We look forward to moving other regions in Romania to work
with us to create a world where dogs and people coexist in
Updated in April 2016
1 Free-roaming dogs can cause concerns not only for animals, but also for people and the environment.
To address these issues successfully, collaboration between animal health, human health and
environmental sectors is imperative. This collaboration is known as the One Health concept.
2 International Companion Animal Management Coalition (2008). Humane dog population
management guidance http://www.icam-coalition.org/downloads/Humane_Dog_Population_
Management_Guidance_English.pdf (accessed 28/8/2015).
3 World Animal Protection (2015) Humane dog management: Better lives for dogs and communities.
Please contact email@example.com for a copy. Available in Romanian.
4 World Animal Protection received the number of 4 million owned and 500,000 stray dogs from the
national veterinarian authority (ANSVSA) end of 2013. Three million is for example mentioned by
5 The Bucharest authorities apparently killed 144,000 dogs between 2001 and 2007: http://www.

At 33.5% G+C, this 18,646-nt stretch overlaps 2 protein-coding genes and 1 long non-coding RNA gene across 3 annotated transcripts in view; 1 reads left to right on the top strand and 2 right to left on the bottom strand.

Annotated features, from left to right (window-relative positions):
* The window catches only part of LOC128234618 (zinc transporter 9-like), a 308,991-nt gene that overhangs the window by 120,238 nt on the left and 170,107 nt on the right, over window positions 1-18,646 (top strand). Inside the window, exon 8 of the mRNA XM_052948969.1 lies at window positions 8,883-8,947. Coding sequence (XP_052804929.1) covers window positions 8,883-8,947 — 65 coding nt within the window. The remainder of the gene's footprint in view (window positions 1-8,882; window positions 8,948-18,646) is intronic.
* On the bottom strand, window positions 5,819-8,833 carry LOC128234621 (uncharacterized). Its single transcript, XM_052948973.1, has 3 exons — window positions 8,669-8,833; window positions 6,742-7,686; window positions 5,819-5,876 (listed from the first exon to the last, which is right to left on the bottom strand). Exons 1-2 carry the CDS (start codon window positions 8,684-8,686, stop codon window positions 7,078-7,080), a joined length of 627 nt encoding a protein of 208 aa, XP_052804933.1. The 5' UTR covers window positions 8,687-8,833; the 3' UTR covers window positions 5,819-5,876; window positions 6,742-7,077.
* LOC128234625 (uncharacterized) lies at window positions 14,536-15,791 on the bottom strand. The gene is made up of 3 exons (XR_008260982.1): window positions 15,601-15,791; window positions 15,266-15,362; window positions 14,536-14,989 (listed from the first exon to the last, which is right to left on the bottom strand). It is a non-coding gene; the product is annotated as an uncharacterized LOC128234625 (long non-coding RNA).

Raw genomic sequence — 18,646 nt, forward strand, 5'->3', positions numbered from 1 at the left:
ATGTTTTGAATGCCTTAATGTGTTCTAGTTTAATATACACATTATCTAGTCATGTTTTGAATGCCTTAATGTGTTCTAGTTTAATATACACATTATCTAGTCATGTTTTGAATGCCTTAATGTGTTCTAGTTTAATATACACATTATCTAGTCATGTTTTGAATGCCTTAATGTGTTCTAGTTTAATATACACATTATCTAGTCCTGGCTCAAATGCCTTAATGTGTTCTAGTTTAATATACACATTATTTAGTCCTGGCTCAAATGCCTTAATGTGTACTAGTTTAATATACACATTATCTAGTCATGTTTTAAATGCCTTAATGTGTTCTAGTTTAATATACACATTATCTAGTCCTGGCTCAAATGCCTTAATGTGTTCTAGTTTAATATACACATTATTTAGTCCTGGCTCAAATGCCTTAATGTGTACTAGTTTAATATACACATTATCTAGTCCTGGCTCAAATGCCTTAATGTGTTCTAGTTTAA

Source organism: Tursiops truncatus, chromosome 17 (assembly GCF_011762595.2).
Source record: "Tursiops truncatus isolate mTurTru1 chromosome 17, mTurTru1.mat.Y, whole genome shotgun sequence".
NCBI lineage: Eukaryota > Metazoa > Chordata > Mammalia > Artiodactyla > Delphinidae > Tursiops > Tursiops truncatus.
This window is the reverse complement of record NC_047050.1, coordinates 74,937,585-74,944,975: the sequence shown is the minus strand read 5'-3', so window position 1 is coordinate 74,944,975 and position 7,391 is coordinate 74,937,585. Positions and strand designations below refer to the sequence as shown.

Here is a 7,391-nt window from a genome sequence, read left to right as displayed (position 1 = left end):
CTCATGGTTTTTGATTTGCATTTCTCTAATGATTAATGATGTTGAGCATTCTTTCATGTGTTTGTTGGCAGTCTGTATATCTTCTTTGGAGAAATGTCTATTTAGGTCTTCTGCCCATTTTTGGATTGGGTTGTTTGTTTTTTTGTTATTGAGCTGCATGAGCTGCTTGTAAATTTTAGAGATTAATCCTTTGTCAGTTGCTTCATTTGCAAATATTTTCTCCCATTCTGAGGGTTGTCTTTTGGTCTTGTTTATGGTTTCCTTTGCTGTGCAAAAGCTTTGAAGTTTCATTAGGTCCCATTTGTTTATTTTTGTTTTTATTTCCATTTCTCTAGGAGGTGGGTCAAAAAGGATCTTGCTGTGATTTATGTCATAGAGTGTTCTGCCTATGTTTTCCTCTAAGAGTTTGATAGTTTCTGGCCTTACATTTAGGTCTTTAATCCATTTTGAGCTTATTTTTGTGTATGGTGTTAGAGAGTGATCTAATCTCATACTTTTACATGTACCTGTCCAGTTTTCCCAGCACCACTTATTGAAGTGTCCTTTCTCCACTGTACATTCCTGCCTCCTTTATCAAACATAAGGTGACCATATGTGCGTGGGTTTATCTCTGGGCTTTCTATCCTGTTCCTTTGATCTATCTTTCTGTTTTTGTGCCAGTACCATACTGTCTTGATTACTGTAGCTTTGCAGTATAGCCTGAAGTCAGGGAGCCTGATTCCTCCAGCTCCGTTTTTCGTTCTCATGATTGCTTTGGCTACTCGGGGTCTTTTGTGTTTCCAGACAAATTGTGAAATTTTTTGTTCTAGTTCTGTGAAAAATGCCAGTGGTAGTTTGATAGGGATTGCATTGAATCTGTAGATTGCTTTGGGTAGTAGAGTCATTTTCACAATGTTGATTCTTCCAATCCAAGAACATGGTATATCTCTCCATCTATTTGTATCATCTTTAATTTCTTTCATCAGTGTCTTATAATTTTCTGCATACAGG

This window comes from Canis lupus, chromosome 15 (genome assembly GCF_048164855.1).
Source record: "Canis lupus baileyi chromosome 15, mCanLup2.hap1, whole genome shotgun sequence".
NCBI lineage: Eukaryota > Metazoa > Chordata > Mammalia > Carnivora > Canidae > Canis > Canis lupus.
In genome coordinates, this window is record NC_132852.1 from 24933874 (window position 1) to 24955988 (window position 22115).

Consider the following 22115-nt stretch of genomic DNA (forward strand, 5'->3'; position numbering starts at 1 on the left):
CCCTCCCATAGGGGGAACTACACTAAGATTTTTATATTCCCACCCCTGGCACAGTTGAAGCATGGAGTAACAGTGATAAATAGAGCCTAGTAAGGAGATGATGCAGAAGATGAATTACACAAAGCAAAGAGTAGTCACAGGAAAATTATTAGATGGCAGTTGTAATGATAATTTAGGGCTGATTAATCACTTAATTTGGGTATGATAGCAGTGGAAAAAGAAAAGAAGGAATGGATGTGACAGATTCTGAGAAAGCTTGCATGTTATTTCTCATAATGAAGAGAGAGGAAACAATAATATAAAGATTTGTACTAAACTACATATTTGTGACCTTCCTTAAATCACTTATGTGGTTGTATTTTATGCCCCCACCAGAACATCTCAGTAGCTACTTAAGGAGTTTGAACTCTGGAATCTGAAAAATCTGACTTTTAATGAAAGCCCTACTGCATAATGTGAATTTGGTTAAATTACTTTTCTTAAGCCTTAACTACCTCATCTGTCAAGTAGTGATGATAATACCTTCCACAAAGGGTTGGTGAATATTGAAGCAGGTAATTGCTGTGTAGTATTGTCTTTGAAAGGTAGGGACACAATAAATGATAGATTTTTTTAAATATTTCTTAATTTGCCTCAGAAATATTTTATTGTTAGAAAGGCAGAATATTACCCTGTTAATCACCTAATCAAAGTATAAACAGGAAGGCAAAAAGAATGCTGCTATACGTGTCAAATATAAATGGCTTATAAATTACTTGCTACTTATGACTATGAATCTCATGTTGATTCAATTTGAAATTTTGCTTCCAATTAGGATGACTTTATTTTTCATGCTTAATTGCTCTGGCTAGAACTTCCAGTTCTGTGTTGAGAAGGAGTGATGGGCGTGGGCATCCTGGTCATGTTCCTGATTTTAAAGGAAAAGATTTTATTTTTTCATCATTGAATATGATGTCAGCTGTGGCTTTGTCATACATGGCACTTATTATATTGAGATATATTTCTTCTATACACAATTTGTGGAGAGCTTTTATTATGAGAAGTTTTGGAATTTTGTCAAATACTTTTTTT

gestione-del-randagismo/lang-pref/en/ (accessed 27/8/2015). A culling policy was re-introduced
in 2013. In a press release from January 2015 the Bucharest authorities mentioned that from 64,000
stray dogs reported in Bucharest end of 2013, 51,200 were caught of which 30,000 dogs were
bucharest/139771/ (accessed 27/8/2015).
6 Gillet. K. (2013) McClathyDC. http://www.mcclatchydc.com/news/nation-world/world/
article24755410.html (accessed 24/8/2015).
7 This law was already discussed for some time. http://cmvro.ro/files/download/legislatie/legislation-
en/law_258.pdf and the implementing norms: http://www.google.nl/url?sa=t&rct=j&q=&esrc=s&sour
w&usg=AFQjCNFqR6tLzYljTBhV2S2H4g5E42emFA (accessed 27/8/2015).
8 Successes in other places have been reported as well. For example reported by Vier Pfoten: http://
all-of-its-dogs-neutered-and-registered/ (accessed 27/8/2015) and in Oradea by SOS Dogs:
http://eng.sosdogs.ro/about-us/p/2 (accessed 27/8/2015) reducing the numbers from 5,000
stray dogs in 2004 to 250 in 2011. Unfortunately, local authorities allegedly changed their policy
in 2012. http://www.europarl.europa.eu/sides/getDoc.do?pubRef=-//EP//TEXT+WQ+E-2012-
007945+0+DOC+XML+V0//EN (accessed 27/8/2015).
9 www.footprintsofjoy.eu/en/category/home/ and https://www.youtube.com/user/savethedogs1